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Culture, Innovation and Business: A Modern Day Story of Cooperation

Friday, 03 August 2018, 21:12 IST
By SiliconIndia

Culture, Innovation and Business: A Modern Day Story of Cooperation

Human societies always develop cultural means and methods of expressing themselves to be able to integrate and collaborate with others, while also creating structures and institutions to support such apurpose. In today’s globalist world, most culture takes form and shape in the vicinity of business and commerce, at least those which have an impact on the general public. It can be stated that culture in today’s world is of significant commercial value. Whether it be business people taking pride in their new deals or sports fans travelling around the world in support of their teams, materialistic gains and factors involved in such procedures prevail as victorious.

Similarly, whether it be teenagers bragging about their flashy new cars or artists demonstrating their most precious and intricate works at various differentcommercial venues and museums all around the globe, it is understood thatthe capitalist culture has managed to prevail as the victor.

As culture and innovation become more integrated and intertwined subjects, the corporate element that is widely dominant in our lives begins to become more apparent,leading one to investigate into the relationship between culture, innovation and corporatism to make sense of change and innovation in today’s world.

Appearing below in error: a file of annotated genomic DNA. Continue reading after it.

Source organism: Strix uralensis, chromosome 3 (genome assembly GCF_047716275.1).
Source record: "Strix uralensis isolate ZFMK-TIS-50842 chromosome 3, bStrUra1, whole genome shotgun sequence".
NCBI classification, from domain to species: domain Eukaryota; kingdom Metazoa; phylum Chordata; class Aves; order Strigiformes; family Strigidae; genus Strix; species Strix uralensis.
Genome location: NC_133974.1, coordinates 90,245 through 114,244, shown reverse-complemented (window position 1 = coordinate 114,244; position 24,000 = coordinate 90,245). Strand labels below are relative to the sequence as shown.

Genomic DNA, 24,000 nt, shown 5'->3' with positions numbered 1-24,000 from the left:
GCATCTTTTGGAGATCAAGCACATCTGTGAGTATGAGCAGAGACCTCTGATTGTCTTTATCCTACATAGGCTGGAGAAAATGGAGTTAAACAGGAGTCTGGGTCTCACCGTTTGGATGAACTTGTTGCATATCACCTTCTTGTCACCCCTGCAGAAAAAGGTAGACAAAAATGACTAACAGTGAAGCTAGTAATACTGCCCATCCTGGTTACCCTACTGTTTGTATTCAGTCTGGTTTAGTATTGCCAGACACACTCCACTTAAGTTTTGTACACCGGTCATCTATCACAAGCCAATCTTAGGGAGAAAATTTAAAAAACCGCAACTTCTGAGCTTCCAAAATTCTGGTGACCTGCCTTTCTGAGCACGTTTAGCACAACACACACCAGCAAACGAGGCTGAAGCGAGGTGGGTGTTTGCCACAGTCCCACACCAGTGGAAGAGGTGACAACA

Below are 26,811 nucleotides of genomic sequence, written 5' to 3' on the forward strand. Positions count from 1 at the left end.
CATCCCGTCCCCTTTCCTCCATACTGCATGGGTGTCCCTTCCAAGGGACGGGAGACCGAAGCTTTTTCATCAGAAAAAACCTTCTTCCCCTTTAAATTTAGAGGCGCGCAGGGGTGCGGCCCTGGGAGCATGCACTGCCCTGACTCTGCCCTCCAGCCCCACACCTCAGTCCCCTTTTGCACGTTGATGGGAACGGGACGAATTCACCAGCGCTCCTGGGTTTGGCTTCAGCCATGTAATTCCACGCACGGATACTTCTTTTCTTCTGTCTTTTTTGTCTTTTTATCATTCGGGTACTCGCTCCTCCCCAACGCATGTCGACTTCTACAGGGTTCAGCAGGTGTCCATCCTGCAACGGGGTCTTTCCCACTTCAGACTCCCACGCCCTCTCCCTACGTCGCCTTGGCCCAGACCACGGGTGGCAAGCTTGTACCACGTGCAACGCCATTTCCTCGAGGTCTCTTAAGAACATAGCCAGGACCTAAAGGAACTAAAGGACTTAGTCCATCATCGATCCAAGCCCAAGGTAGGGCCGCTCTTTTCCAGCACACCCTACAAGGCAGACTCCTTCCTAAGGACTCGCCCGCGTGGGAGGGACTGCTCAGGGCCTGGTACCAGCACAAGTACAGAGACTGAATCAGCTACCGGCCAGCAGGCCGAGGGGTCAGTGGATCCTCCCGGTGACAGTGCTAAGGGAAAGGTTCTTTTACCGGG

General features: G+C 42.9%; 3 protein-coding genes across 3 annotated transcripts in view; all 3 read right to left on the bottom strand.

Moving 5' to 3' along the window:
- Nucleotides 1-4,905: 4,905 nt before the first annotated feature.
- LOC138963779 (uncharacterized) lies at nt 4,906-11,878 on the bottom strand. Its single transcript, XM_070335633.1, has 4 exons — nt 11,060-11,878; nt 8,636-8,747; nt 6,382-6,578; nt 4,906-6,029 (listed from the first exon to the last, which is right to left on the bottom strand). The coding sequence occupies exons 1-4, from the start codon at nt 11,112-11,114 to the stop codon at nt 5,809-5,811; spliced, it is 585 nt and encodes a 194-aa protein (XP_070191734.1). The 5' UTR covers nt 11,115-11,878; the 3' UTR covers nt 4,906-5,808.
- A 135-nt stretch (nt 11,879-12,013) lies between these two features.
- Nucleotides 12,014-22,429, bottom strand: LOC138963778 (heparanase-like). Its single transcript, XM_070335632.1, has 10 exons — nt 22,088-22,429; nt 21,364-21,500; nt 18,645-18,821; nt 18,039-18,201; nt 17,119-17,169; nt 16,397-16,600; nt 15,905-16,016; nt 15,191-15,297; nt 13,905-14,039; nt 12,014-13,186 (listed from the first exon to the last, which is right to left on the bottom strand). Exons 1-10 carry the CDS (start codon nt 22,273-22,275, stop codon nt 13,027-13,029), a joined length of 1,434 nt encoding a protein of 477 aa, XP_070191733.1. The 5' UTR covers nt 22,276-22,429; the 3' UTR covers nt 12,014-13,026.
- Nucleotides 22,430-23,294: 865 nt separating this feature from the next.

Brady Josephson for the Huffington Postreports on his interview with Brett Hagler, the current CEO and co-founder of New Story, which is a non-profit company that intends on building homes for those in need around the world. New Story has been “recently recognized by Fast Company as one of the 10 Most Innovative Companies in the world within the not-for-profit sector for 2017” and therefore Hagler’s views on culture and business are more than welcome for anyone seeking to understand the optimum combination of the two mentioned concepts. Hagler refers to three integral principles of starting an innovative non-profit culture, which are namely “be distinct and true to your core beliefs”, “don’t be afraid of failure” and “start small and where you are.” On top of such principles, the CEO also lists six core beliefs which should be embodied by such organizations in the name of becoming successful in today’s commercially demanding markets. According to thelist, technology should always be respected and implemented for having a significant impact on the society, experiences should be human-centered, while resilient and stable housing communities should be formed for social change. In addition, the pursuit of social change should be open source, a diverse ecosystem of partners is a necessity to succeed and all the ideas, hypotheses and beliefs should be based on and supported by data. Hagler and his company share a common methodology of progress and development in their pursuit to supply needy communities with reliable, comfortable, functional and safe housing: to understand the reasons for social problems and utilize the available resources to come up with solutions. In this paradigm, intelligent leadership should be coupled with available resources to achieve success and bothshould be parts of a cultural methodology.